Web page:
Family Violence Visa Needs Urgent Review on International Women’s Day

The family violence visa must be urgently reviewed if New Zealand is to hold its head up high on International Women’s Day, says Community Law Centres o Aotearoa (CLCA) .

A report published last week shows that New Zealand’s Family Violence visa eligibility criteria is more narrow than comparable visa schemes internationally and that the Immigration & Protection Tribunal (IPT) needs specific training on dealing with appeals involving the family violence visa.

“These two factors place migrant women in danger,” says CLCA CEO Sue Moroney.

“The current settings for family violence survivors who are foreign nationals has been in place for more than 20 years with minimal change to eligibility criteria, even though successive immigration ministers have committed to reviews since 2012,” says Sue. “However, no reviews have taken place and concerns about the adequacy of the Family Violence visa policy, raised by both domestic and international organisations, remain unresolved.”

The visa policy requires applicants for residence to establish that they are ‘unable to return to their home country’ due to the impacts of stigma or a lack of financial support. This requirement is being interpreted narrowly by the IPT, meaning that few victim-survivors can access Family Violence residence visas.

The report Fighting or Facilitating Family Violence? Immigration Policy and Family Violence in New Zealand was funded by the Borrin Foundation and researched by former Community Law lawyer and national coordinator Sarah Croskery-Hewitt.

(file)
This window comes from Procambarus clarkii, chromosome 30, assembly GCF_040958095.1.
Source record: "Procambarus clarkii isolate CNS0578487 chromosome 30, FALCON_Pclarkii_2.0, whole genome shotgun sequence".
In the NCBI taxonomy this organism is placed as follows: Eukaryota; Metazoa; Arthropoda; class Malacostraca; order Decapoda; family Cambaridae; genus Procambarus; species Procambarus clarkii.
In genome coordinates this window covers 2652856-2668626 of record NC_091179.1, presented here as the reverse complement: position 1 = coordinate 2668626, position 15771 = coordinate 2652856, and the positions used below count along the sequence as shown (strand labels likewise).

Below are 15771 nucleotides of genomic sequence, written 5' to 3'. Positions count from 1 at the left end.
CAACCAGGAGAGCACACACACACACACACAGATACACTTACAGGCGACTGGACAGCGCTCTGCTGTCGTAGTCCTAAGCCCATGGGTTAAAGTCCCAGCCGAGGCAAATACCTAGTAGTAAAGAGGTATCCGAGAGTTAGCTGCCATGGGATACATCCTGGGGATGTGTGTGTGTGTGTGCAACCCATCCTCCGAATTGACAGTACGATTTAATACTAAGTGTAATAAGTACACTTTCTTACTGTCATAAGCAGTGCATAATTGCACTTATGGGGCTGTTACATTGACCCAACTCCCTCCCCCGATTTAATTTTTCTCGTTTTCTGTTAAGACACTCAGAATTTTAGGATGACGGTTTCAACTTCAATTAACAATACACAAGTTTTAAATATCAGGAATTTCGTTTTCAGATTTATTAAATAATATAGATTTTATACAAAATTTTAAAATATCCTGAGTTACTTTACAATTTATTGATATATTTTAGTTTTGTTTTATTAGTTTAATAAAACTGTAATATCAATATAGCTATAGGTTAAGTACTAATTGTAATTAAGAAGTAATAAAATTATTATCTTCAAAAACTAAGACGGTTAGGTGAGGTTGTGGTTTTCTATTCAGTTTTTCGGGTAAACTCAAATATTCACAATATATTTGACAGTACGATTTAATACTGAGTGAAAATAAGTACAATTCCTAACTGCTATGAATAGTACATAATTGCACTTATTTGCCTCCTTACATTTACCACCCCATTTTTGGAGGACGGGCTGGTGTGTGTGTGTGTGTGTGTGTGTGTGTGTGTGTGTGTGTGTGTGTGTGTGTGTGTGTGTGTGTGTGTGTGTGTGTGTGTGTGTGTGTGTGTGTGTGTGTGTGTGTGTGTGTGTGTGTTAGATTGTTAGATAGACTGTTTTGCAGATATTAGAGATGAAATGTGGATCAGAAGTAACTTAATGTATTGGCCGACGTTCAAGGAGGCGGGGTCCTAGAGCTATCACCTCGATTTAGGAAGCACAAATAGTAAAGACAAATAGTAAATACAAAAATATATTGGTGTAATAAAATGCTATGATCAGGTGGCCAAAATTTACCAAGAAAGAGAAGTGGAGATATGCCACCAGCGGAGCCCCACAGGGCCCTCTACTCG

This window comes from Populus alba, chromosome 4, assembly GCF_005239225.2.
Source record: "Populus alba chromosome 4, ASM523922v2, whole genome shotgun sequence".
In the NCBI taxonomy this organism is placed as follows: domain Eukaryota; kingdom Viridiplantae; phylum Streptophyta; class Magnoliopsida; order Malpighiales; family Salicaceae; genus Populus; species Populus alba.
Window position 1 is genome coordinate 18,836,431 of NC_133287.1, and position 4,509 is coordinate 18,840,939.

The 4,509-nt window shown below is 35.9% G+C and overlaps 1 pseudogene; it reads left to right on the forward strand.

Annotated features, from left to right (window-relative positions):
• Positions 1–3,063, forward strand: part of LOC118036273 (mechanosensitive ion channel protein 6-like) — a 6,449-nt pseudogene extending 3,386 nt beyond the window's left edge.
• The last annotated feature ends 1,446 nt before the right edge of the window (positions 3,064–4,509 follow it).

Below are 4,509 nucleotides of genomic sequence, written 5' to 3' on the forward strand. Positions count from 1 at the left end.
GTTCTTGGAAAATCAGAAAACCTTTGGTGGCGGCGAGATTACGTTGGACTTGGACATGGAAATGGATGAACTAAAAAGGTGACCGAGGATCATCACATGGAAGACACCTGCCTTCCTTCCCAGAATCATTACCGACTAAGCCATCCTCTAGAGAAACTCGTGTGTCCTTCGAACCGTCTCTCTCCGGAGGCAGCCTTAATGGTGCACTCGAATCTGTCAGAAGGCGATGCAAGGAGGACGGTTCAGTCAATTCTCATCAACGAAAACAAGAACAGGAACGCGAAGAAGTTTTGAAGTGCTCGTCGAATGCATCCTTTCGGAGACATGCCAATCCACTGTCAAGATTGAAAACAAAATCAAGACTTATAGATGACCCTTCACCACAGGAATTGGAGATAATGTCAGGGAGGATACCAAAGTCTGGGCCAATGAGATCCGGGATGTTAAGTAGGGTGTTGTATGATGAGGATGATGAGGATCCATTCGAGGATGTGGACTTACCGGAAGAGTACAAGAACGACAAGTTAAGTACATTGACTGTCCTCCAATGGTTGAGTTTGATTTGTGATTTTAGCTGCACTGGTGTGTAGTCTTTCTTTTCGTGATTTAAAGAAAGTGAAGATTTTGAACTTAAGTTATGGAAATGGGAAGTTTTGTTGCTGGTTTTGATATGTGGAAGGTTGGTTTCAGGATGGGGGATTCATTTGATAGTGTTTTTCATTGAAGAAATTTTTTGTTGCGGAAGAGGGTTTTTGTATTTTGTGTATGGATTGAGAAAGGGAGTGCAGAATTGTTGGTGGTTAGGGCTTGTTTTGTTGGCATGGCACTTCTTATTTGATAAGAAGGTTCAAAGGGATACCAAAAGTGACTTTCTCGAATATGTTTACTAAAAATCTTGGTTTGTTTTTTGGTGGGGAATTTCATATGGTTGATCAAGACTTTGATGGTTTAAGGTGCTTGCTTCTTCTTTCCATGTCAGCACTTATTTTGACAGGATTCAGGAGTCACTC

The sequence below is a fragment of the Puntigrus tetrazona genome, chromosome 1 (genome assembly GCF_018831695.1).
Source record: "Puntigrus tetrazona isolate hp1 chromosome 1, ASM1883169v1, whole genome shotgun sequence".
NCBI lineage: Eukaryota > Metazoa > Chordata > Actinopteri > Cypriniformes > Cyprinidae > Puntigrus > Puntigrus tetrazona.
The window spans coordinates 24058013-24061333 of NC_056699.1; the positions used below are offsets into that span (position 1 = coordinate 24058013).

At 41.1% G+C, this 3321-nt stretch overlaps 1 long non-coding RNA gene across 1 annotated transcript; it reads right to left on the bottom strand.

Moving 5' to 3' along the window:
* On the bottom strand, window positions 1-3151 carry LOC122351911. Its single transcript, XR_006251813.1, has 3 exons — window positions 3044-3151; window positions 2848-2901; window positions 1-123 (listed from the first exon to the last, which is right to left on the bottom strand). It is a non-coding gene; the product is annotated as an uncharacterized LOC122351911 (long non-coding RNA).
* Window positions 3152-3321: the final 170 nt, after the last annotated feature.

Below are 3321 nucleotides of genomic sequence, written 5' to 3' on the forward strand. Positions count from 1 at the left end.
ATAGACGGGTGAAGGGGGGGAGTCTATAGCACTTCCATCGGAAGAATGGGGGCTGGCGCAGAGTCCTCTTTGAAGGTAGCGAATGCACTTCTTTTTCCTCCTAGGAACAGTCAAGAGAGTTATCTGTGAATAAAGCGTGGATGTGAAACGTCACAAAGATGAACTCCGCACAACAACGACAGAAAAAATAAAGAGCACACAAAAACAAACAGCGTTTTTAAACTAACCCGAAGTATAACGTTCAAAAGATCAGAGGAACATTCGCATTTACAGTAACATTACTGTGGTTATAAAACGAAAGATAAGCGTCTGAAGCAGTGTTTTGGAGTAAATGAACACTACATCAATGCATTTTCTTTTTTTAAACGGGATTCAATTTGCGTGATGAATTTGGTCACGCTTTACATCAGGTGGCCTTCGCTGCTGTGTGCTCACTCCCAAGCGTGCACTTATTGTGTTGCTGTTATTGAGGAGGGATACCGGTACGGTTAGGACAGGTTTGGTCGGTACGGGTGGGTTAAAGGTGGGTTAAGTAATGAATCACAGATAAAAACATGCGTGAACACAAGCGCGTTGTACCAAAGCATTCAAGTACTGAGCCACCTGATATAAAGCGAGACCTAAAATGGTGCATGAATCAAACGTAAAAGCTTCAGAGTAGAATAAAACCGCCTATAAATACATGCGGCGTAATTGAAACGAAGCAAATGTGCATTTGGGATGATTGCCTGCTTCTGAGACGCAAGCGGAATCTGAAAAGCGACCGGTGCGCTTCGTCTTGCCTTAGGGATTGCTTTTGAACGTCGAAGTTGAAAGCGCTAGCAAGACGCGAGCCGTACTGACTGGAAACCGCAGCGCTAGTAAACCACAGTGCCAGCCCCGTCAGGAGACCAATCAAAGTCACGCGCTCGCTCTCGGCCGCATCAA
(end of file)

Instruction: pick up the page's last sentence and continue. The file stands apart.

“Recent criticism by the UN Committee on the Elimination of Discrimination Against Women about gaps in the way New Zealand supports migrant survivors of family violence are supported by this research,” says Sue. “It also shines a light on all IPT decisions concerning the family violence visa for the first time and the results are concerning.”

The report found:

  • The IPT has to make complex assessments and decisions about victim safety and family violence risk prediction, often without access to appropriate expertise.
  • Decisions frequently minimised appellants fears of abuse if they were to return to their home country, dismissing threats of violence as ‘speculative’.
  • Many decisions normalised or minimised the impact of Family violence

“For example, in a decision where an international student engaged to a man 17 years her senior had a kettle, heater and metal woks thrown at her while he was damaging their home and threatening to kill her, the abuse was described by the IPT as not being out of the ordinary or uncommon,” says Sue.

“We are writing to the IPT to express our concern at what the report has uncovered.”

Also of concern, was inconsistency in the rationale for denying appeals.

The report shows the use of an appellant’s strengths, such as resilience in the face of violence, as a reason she could withstand a return to a hostile environment. But conversely, the IPT questioned the contributions to New Zealand of those who did not display the same resilience to deny them access to the family violence visa.

“The recent announcement of allowing partners of temporary visa-holders access to the 6-month family violence work visa does not address the fundamental problems with the visa category outlined in this report” says Sue.  “Six months is insufficient and the looming removal of work rights for the affected women on partnership-based visas will put many in an acutely vulnerable position.”


“On International Women’s Day, the New Zealand Government needs show it cares about the plight of migrant women subjected to family violence by undertaking the long-promised visa eligibility review and ensuring that the IPT receives the necessary family violence-related training.”



Media contacts:

Sue Moroney, CEO Community Law: 027 422-7831


  • Twenty-four Community Law Centres work out of over 140 locations across New Zealand to provide free legal help and advice to those who are unable to pay for a private lawyer or who do not have access to legal aid. This advice covers all aspects of New Zealand’s legal system, including family law, employment issues, housing problems, consumer advice and criminal law. As well as around 250 staff, Community Law’s services are boosted by over 1,200 volunteer lawyers who run clinics and deliver free advice and assistance.
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